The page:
Many families have passed down concoctions and elixirs for generations to alleviate pain, discomfort or other ailments. My Big Fat Greek Wedding taught us all to "just put some Windex on it." Maybe your own grandmother thinks that cough syrup is a cure-all for everything from hiccups to snake bites. Lemon juice is one random household item that really can be beneficial to your aching body.
While none of these suggestions can replace professional medical care, they can provide at- home relief for simple sores, burns and fevers. However, if you've rolled around in a pile of poison ivy, just head straight to the hospital.
Heal a Cold Sore
You have a little something on your lip. No, it's not food; it's a cold sore. Cold sores, also called fever blisters, are small groups of blisters around the mouth. The skin turns red and the sore may even break open, seep out a clear liquid and then scab over. These nasty little buggers take anywhere from three days to two weeks to completely heal.
To shorten healing time, dab a little lemon juice on that irritating cold sore. The juice acts as an astringent and promotes healing. The acid will burn a little when applied to the sore, but a few seconds of discomfort is worth a blemish-free mouth.
Heal a Canker Sore
A canker sore is a painful, open sore inside the mouth that is often white and surrounded by red skin. The pain starts out as a tingling or burning sensation that quickly develops into a sore, but luckily it will diminish in seven to 10 days.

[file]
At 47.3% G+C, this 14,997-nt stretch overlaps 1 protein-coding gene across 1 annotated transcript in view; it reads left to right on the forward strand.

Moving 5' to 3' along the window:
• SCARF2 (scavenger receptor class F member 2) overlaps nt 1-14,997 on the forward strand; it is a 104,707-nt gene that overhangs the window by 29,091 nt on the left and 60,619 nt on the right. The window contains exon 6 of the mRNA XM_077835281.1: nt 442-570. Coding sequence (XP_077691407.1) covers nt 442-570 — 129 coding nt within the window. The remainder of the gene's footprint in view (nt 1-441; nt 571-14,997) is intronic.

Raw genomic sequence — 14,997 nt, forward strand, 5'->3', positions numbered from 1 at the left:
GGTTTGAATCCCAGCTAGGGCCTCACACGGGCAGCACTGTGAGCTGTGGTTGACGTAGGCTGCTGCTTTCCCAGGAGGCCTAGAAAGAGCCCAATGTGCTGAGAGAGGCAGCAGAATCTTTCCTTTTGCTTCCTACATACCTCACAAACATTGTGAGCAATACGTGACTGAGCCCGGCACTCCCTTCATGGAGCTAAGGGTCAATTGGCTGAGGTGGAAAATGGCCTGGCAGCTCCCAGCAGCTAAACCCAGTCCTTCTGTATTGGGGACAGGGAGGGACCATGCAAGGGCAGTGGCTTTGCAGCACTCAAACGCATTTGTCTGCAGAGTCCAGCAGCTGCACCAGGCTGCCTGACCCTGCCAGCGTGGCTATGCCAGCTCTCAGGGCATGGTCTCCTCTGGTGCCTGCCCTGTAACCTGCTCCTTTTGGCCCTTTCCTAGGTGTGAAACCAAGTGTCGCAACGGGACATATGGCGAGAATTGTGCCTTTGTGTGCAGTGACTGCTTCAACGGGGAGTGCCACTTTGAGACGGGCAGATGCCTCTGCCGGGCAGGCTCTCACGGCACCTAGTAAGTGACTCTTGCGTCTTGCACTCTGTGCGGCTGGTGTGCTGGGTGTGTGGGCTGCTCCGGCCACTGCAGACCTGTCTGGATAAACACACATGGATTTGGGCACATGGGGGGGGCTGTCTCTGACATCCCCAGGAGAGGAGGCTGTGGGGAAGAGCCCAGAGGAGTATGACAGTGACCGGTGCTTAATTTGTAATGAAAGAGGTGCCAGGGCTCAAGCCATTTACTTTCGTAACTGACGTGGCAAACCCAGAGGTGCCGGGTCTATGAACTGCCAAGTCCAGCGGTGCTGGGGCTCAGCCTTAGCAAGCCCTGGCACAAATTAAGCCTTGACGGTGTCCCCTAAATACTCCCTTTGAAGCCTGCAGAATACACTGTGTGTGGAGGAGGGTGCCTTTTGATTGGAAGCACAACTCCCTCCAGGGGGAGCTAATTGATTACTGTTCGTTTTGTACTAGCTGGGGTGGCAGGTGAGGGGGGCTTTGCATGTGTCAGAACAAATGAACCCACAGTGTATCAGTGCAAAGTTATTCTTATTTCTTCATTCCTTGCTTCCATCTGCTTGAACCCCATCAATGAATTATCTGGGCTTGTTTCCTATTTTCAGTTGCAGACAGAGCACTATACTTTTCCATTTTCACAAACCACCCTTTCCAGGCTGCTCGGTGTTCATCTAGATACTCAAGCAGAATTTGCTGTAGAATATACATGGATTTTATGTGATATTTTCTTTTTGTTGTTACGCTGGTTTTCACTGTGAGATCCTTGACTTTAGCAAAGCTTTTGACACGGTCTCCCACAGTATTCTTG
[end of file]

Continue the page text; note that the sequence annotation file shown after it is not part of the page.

To soothe the pain, put 2 teaspoons of sage in a cup of hot water; let steep for about 10 minutes. Add 1/2 teaspoon lemon juice. Gargle with the warm solution. Once again, the concoction might sting the canker sore, but beauty is worth the pain.
Alleviate Poison Ivy Rashes
Many of us heard "leaves of three, let it be" as children running wild through the suburban jungle, so we would know which plants were poison ivy. Just touching poison ivy, or touching something it touched, will give you a nasty rash.
Use lemon juice to relieve the itching or rash from poison ivy. Apply directly to the affected areas. The acid reduces the rash and surrounding redness the same way it clears up pimples. Avoid scratching -- the more you bother the rash, the longer it will take to heal.
Stop the Itch
Poison ivy rashes are one of the itchiest and most uncomfortable experiences anyone can go through. That is, until you've been eaten alive by an army of red ants or faced an allergic reaction to nickel or makeup.
Use citric powder to stop the itch of poisonous plants, insect bites, or allergic reactions. Make a paste of lemon juice and cornstarch; rub gently on the itchy spots. And, just like your mother used to tell you, resist the urge to scratch. The more you scratch an itch, the more prone the area is to infection.
Reduce a Fever
A fever is an elevated body temperature that most often occurs as a sign of illness. Even as your body temperature increases, most people feel colder than normal until the fever reaches its highest temperature. This is the immune system's response to infections.
Gone are the days of "feed a cold, starve a fever." Today it is more widely believed that both illnesses should receive similar attention and care. Sip this warm elixir to reduce a fever: combine 1 1/2 teaspoons cream of tartar, 1/2 teaspoon lemon juice, 2 1/2 cups warm water, and 1/2 teaspoon honey. Drink slowly.
Adapted from "Lemon Juice: Lighten Your Hair and Solve Household Problems," © 2009 Publications International, Ltd.